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Romancing the phone

Text message mania breaks down relationship

 by Amanda Fruzynski
 published on Thursday, October 19, 2006

Cell phones and BlackBerries make text messaging easy. But some things shouldn’t be done through technology. /issues/arts/698361
Katie Lehman / STATE PRESS MAGAZINE
Cell phones and BlackBerries make text messaging easy. But some things shouldn’t be done through technology.
 

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Wandering around campus used to mean passing hundreds of students chatting away on their cell phones. Now, students are more likely to literally run into someone with his or her head down, furiously thumbing away at their phone as they text message a conversation instead.

Text messaging continues to gain popularity as a growing form of communication in relationships and friendships. But reactions vary on whether these abbreviated conversations have positive or negative effects on text messagers.

According to data reported by the Pew Internet & American Life Project in April 2006, 18- to 29-year-olds use their cell phones for text messaging more than any other age group. This data may explain the phenomenon of more and more college students relying on text messaging to make conversation with their significant others and close friends.

Drew Snider, a secondary education sophomore, says he texts his girlfriend more now than when they first met.

Michael Veto, an aerospace engineering freshman, similarly says he texts his girlfriend about three to four times a day, which he admits is "more than we call on an average day."

Text messages also seem to be growing longer. Short texts like "CU l8tr" and "OMG class sux" have been replaced by written-out, long-form communication. "I try to fill up the whole screen," Veto says.

Philip Hoffman, a political science and Chicano studies freshman, says his text messages tend to be full conversations. "My friends say that I send unnecessarily long and redundant messages," he says.

But the explanations for the prevalence of text messaging vary as much as the length of the texts themselves. Hoffman says he uses text messages for both practical and social purposes. "[I use texting] when I have to ask about a homework assignment or schedule an event with somebody," he says. He adds that he also uses texting "more to keep in touch with people."

Snider says texting is popular because it takes away some of the uncertainties when first meeting someone. "Texting is a lot easier when you first meet [someone] because you're not sure how often to call somebody."

Amanda Lenhart, senior research specialist at the Pew Internet and American Life Project, says mediated communication, such as text messaging, can make certain conversations easier. "[Text messaging] allows people to have conversations that would be too difficult to have face to face," Lenhart says.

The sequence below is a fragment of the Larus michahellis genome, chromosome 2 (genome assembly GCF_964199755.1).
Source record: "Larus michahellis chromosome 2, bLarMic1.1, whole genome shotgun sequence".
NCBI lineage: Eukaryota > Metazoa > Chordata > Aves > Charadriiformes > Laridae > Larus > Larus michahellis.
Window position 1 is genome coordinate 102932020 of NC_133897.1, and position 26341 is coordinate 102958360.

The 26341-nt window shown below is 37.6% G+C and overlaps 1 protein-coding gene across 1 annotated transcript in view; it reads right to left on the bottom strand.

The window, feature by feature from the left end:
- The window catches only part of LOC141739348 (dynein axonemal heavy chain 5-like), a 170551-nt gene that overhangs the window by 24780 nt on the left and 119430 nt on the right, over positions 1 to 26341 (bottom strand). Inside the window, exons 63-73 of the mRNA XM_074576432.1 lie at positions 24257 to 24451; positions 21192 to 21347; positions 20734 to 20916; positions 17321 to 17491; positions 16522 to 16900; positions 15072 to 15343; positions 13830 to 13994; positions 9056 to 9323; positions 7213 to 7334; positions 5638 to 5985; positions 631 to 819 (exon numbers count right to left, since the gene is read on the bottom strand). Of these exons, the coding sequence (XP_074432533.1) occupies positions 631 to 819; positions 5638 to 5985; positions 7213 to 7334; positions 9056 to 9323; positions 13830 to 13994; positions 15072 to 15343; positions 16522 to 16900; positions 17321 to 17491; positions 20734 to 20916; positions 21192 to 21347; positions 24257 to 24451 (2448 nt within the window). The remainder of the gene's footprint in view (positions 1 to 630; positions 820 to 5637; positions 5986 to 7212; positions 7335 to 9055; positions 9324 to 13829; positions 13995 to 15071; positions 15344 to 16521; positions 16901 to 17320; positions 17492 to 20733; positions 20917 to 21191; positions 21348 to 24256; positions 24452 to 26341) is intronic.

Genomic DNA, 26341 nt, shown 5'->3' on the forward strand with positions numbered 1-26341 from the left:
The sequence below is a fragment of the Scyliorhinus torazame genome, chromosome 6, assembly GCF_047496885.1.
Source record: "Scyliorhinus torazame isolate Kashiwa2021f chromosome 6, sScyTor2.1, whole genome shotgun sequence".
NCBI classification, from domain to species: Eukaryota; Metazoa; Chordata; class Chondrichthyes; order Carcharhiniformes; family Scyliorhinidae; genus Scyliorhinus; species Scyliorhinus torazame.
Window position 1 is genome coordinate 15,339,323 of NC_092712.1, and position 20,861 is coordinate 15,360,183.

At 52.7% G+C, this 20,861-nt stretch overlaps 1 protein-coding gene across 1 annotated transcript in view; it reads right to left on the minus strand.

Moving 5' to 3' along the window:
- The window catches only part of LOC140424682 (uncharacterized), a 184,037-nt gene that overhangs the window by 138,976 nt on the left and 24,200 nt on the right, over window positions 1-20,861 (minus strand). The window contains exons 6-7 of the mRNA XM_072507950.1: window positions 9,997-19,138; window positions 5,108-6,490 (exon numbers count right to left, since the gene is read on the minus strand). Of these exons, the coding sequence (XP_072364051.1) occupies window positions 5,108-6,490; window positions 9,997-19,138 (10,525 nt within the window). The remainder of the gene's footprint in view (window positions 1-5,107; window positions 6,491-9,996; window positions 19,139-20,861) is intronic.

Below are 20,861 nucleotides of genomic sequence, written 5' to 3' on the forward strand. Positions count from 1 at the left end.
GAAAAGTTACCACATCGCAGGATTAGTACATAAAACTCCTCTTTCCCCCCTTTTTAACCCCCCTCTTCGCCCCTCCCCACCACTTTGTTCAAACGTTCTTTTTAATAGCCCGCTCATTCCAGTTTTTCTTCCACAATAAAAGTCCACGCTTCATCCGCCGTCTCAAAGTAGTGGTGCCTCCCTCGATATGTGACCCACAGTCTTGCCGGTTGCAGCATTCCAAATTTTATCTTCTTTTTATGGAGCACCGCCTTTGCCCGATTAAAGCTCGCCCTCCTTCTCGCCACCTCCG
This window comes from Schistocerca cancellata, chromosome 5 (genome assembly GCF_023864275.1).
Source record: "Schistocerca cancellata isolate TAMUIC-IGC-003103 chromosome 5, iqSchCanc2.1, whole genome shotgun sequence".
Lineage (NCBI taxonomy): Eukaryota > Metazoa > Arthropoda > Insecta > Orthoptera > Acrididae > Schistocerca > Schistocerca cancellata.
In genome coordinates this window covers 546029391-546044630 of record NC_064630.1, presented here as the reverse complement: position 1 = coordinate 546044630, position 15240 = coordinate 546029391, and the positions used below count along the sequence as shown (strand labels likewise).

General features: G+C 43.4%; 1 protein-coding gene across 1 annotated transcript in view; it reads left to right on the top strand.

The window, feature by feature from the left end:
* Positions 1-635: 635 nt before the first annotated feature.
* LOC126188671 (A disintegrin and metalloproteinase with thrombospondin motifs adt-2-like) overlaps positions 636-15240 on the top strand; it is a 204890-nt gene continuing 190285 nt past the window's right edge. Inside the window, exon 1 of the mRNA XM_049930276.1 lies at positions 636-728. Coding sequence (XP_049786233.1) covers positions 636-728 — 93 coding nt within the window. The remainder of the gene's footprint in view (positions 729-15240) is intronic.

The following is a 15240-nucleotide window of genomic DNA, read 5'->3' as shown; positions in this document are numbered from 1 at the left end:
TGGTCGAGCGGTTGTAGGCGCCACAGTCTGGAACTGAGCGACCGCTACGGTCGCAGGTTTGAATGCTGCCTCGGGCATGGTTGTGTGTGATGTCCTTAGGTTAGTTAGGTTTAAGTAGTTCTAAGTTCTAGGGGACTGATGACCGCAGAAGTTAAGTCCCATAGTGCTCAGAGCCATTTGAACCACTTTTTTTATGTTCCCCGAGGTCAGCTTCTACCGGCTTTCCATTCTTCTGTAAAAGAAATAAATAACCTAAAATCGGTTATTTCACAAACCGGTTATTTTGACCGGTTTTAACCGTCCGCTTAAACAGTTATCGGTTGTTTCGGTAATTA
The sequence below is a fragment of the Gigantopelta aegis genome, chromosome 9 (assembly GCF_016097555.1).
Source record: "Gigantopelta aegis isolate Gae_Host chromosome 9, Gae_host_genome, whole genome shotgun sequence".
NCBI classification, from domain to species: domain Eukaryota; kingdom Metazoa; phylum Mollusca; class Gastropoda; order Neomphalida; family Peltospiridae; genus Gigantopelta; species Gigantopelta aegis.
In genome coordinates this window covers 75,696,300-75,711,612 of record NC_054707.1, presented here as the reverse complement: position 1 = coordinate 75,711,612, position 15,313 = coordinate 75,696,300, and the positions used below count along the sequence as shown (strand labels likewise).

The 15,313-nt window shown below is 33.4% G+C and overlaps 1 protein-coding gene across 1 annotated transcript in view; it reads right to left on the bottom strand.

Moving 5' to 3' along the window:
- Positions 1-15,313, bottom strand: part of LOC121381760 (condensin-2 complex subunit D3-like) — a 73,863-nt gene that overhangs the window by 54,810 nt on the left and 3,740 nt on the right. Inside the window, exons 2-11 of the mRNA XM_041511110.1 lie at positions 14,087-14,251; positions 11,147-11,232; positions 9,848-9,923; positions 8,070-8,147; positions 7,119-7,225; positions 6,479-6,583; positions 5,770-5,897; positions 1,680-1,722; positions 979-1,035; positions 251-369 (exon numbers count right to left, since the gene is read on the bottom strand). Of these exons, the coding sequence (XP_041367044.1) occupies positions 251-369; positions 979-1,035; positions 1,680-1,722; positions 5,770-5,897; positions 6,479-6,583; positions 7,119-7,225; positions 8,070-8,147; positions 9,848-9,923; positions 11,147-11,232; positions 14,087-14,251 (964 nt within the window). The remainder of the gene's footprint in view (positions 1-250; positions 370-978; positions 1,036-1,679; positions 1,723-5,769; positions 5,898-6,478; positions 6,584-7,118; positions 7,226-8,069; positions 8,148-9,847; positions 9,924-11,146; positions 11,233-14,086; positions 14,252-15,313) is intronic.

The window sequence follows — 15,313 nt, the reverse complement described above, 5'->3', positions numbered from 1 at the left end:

Brittany Moss, a journalism junior, agrees that she texts to avoid difficult situations. "[I use texting] to get out of things easier," Moss says, adding that she uses it when she needs to communicate with an ex-boyfriend.

Veto also admits to using text messaging in complicated conversations, such as when making up after an argument with his girlfriend.

But Lenhart adds texting can lead to severe miscommunication. "It allows people to say things that they wouldn't otherwise say or encourages misunderstandings because of the lack of contextual information for the conversation."

Chelsea Parsons, a mass communications sophomore, knows how this feels. Parsons' boyfriend refuses to text her because she gets angry too often. "I can't tell his tone in the texts and I take things too seriously," Parsons says.

Veto agrees, saying text messaging "takes away your voice. When you talk to somebody it adds a degree to their meaning with personality and tone."

Majia Nadesan, associate professor of communications studies at the ASU West campus says there are strong possibilities for disagreement arising from texting. "I certainly see how overreliance on electronic communication can create possibilities for conflict from misunderstandings and lack of relational responsivity," Nadesan says.

Veto agrees. "I think [texting] is making people less responsive to each other, and you tend to just have short, staccato conversations."

Various groups on Facebook.com point to this case as well, including one called, "I have better conversations through text messaging." This global group has 345 members. Other highly populated groups include, "I spend more time on my cell texting than calling," and "HELP! I've sent over 2,000 text messages in a month!"

However, there is the opposition, with a group called, "Real men don't text, they CALL!" The group would be proud of many ASU males like Hoffman and Veto, who say they still prefer using the phone to call their friends and significant others.


Reach the reporter at Amanda.Fruzynski@asu.edu



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